Tony Blair will host make-or-break talks aimed at preventing the collapse of the Northern Ireland peace process next week in a final attempt to secure progress on IRA decommissioning.
Mr Blair and Bertie Ahern, the Irish Prime Minister, will be locked away with leaders of Northern Ireland's political parties at the secluded Weston Park conference centre in Shropshire, to which the media will be denied access. The aim is to prevent the participants giving a running commentary to journalists and "negotiating in public".
The two prime ministers have cleared their diaries for two days of intense negotiations next Monday and Tuesday. The format is similar to the 1995 talks in Dayton, Ohio, which produced the agreement to end the war in Bosnia.
The talks, which follow the resignation of David Trimble as Northern Ireland's First Minister last weekend, are intended to break the deadlock caused by the IRA's refusal to put its arms beyond use, as required by the Good Friday Agreement. Plans to reform the province's Protestant-dominated police service and to scale down Britain's military presence will also be on the agenda.
Although Mr Blair's spokesman denied that an ultimatum or deadline would be set, he made clear that the aim would be to reach agreement by Tuesday night and dismissed speculation that a further round of talks might be needed. "We hope to make progress on Monday and Tuesday," he added.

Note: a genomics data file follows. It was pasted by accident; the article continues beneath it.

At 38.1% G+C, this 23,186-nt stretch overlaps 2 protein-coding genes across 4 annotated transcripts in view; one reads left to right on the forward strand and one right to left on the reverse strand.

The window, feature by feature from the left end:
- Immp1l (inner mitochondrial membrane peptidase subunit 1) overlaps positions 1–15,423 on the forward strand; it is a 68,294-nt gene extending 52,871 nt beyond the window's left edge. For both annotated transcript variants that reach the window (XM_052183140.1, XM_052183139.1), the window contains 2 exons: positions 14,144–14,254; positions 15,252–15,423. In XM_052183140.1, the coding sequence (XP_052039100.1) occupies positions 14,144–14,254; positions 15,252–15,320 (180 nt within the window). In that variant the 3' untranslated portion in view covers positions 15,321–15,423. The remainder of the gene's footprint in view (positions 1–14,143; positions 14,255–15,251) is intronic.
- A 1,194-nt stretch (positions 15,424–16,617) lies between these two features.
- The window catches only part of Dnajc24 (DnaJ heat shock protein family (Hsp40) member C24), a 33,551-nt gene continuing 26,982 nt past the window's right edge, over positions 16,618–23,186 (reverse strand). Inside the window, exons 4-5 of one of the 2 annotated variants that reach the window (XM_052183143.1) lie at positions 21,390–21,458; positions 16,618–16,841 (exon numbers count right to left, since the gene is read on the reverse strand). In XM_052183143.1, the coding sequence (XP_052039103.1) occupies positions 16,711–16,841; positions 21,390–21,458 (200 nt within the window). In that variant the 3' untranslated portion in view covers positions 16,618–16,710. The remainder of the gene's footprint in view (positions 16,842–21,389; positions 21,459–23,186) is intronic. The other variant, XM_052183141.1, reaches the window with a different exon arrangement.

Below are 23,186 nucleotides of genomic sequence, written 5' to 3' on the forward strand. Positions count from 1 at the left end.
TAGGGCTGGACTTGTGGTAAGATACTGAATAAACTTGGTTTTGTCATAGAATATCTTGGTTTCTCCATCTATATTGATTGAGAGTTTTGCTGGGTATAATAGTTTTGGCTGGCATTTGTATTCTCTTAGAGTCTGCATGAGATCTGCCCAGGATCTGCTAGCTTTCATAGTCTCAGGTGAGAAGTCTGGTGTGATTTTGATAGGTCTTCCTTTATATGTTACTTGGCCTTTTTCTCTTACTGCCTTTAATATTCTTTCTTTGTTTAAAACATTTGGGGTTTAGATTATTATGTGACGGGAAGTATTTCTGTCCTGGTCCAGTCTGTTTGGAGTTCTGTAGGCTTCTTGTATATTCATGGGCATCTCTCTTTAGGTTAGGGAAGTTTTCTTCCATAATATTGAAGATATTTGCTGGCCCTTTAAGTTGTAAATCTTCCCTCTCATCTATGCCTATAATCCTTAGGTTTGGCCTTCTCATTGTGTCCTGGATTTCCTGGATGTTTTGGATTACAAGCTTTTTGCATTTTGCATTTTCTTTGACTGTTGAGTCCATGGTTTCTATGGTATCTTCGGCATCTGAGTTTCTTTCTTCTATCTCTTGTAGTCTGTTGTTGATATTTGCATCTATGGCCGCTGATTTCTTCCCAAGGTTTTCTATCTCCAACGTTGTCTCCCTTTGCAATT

"The purpose is quite deliberate – to take people away from the public glare and allow more room for discussion," said the spokesman. "The two Prime Ministers are both of the view that time is not the issue. The question is whether there is a will to move forward."
John Reid, the Secretary of State for Northern Ireland, who met Brian Cowen, the Irish Foreign Minister, in Dublin yesterday, said: "It was felt that a change of scene might help. I believe that, as well as a redoubling of our commitment, an application of energy and a will to succeed can do it."
Mr Blair and Mr Ahern agreed the plan for Dayton-style talks when they met at Downing Street on Wednesday night. They will meet again at Number 10 on Monday morning before travelling to Shropshire.
A round-table discussion involving the two prime ministers and representatives from Sinn Fein, the Ulster Unionists and the Social Democratic and Labour Party will start at lunchtime. Then efforts to remove the stumbling blocks will be made in bilateral negotiations with individual parties.
Yesterday the Northern Ireland Parades Commission upheld its decision to bar the Orange Order's Drumcree parade from a nationalist area of Portadown, despite loyalist efforts to change its mind.Reuse content